Quantcast
GMO
Impossible Foods

FDA Questions Safety of Impossible Burger's Key GMO Ingredient

The U.S. Food and Drug Administration (FDA) told the manufacturer of the meat-like Impossible Burger that the company hadn't demonstrated the safety of the product's key genetically engineered ingredient, according to internal FDA documents. Despite FDA's concerns, Impossible Foods put its GMO-derived burger on the market for public consumption.


GMO Ingredient Gives Product Meat-Like Taste and Red Blood-Like Color

The Impossible Burger is made using a genetically engineered form of a protein called soy leghemoglobin (SLH) or "heme" that is found in the root nodules of soybean plants. Impossible Foods adds a SLH gene to a yeast strain, which is then grown in vats using a fermentation process. The SLH or heme is then isolated from the yeast and added to the Impossible Burger. Heme gives the Impossible Burger its meat-like taste and red blood-like color.

Impossible Foods claims its product "uses about 75 percent less water, generates about 87 percent fewer greenhouse gases and requires around 95 percent less land than conventional ground beef from cows. It's produced without hormones, antibiotics, cholesterol or artificial flavors."

The GMO-derived Impossible Burger is sold in 43 restaurants nationwide, including several burger chains, and Impossible Foods has attracted significant funding from investors such as Bill Gates.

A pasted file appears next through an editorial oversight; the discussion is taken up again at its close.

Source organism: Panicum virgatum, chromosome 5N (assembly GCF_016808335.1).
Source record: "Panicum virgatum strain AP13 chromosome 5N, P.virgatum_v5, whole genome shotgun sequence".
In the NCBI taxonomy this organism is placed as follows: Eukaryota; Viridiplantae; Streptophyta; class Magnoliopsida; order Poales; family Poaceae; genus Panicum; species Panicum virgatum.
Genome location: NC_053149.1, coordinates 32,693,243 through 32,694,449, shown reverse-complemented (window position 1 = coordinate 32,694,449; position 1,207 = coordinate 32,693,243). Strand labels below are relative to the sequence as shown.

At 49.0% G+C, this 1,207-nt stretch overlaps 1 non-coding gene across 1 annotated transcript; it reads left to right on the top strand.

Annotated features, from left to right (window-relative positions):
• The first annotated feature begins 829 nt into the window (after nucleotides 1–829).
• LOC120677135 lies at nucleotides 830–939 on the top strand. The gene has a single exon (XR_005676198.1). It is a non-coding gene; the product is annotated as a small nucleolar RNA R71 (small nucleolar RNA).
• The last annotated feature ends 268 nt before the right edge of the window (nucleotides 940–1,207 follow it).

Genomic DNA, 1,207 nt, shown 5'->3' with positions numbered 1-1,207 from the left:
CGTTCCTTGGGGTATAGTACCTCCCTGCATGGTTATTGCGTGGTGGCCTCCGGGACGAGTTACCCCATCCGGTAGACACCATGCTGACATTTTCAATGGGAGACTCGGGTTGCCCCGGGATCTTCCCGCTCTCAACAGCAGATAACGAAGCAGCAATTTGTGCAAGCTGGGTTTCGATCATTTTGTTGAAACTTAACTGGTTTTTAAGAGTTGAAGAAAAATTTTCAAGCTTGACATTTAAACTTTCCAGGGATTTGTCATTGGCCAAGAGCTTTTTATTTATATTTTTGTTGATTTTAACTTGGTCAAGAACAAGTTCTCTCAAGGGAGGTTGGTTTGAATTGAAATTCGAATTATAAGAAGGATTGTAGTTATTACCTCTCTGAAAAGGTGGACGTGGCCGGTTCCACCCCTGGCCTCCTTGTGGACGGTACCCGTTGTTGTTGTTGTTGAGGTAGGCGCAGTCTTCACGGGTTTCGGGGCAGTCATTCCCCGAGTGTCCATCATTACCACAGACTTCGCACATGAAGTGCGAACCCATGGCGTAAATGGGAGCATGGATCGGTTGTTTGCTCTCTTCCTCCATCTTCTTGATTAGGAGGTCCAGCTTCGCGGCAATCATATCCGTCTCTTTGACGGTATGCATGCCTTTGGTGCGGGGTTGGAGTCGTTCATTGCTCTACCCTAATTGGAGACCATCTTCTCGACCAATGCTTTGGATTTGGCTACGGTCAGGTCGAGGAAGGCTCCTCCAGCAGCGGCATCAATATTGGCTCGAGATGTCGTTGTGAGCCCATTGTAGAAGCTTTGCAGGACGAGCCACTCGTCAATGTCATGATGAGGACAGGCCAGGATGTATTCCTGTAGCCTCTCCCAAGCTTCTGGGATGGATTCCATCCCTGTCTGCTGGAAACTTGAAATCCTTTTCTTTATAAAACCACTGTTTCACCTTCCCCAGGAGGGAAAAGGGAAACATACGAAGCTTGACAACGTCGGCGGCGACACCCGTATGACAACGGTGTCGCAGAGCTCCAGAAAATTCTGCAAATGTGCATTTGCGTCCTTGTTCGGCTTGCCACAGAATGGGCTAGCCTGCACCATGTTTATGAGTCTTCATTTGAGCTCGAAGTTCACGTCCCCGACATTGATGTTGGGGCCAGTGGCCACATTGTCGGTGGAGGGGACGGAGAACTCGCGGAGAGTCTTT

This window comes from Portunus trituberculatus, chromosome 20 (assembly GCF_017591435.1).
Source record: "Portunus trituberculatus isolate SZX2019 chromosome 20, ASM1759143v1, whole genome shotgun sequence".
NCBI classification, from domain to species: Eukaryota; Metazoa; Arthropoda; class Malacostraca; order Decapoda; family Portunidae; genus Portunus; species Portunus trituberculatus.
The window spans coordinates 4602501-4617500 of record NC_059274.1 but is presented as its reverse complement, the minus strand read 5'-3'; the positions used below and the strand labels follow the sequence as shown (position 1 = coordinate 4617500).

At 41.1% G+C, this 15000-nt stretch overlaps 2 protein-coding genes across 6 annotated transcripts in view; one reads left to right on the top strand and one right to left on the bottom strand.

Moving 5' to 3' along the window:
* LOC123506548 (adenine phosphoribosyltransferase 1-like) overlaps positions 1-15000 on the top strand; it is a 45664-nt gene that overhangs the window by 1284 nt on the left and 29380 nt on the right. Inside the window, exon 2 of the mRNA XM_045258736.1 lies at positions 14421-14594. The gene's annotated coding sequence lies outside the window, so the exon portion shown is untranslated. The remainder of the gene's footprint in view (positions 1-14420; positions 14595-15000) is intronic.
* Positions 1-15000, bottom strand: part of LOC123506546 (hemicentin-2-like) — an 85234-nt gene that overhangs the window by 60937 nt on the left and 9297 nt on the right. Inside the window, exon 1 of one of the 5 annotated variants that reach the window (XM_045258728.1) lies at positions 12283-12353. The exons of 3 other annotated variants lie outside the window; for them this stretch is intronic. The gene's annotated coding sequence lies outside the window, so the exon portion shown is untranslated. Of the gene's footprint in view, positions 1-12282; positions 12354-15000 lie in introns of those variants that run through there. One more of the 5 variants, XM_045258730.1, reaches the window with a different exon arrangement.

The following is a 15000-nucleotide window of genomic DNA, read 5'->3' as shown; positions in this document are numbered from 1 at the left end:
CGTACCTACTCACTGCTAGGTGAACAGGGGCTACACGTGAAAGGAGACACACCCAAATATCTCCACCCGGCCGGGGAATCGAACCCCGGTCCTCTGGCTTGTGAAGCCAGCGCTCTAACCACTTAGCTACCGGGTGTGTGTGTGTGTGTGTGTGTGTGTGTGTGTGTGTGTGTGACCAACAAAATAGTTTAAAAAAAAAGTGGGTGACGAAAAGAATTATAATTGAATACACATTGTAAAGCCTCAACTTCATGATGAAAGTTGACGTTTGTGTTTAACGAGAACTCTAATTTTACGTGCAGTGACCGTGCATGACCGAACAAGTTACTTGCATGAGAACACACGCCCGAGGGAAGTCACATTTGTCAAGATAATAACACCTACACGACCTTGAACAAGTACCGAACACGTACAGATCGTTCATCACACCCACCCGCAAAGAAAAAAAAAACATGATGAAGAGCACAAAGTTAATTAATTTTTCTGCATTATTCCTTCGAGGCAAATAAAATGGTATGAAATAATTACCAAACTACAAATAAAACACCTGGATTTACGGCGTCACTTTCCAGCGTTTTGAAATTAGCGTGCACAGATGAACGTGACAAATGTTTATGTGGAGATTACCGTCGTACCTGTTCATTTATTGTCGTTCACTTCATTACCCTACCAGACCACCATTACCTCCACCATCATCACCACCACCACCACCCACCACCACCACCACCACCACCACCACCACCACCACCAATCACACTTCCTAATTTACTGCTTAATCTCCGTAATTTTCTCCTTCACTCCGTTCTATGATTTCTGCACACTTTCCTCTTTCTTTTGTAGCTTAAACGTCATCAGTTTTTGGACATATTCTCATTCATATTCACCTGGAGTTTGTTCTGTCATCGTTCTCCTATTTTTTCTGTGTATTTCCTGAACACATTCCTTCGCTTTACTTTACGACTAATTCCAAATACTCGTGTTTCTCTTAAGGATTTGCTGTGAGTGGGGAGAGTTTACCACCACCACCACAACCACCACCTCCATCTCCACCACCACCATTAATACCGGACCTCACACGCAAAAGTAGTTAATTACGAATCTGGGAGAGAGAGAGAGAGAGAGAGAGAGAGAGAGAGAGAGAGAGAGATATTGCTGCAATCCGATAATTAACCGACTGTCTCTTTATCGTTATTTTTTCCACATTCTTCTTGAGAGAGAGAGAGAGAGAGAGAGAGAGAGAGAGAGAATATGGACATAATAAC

FDA: Arguments "Do Not Establish Safety of SLH for Consumption"

According to documents obtained by ETC Group and Friends of the Earth U.S. through the Freedom of Information Act (FOIA), Impossible Foods submitted an application to seek GRAS (generally recognized as safe) status for SLH from the FDA in 2014. The FDA's 1997 GRAS notification policy allows a manufacturer, like Impossible Foods, to decide for itself, without FDA input, whether or not a product is safe.

But the FDA warned Impossible Foods that SLH would not meet the basic GRAS status. The FOIA-produced documents state that the "FDA believes that the arguments presented, individually and collectively do not establish the safety of SLH for consumption, nor do they point to a general recognition of safety."

According to Michael Hansen, senior scientist at Consumers Union, Impossible Foods claimed that the engineered SLH/heme was identical to the SLH that has been in the food supply but the company had no safety testing data to back that claim.

"You are taking something that has never been in the food supply before and you come to the FDA, say it is GRAS, and you have no safety data, particularly from feeding studies," Hansen said. "Their argument has literally come down to saying this is exactly identical to the heme we've always been eating, but it's not true."

In discussion with FDA, Impossible Foods also admitted that up to a quarter of its heme ingredient was composed of 46 "unexpected" additional proteins, some of which are unidentified and none of which were assessed for safety in the dossier.

"It's only 73 percent pure, the other 27 percent is from proteins from the genetically engineered yeast that produces it, and these have an unknown function," Hansen said.

According to the FOIA documents, Impossible Foods withdrew its GRAS application in November of 2015.

Despite the FDA's warnings, Impossible Foods went ahead and started selling the Impossible Burger in 2016.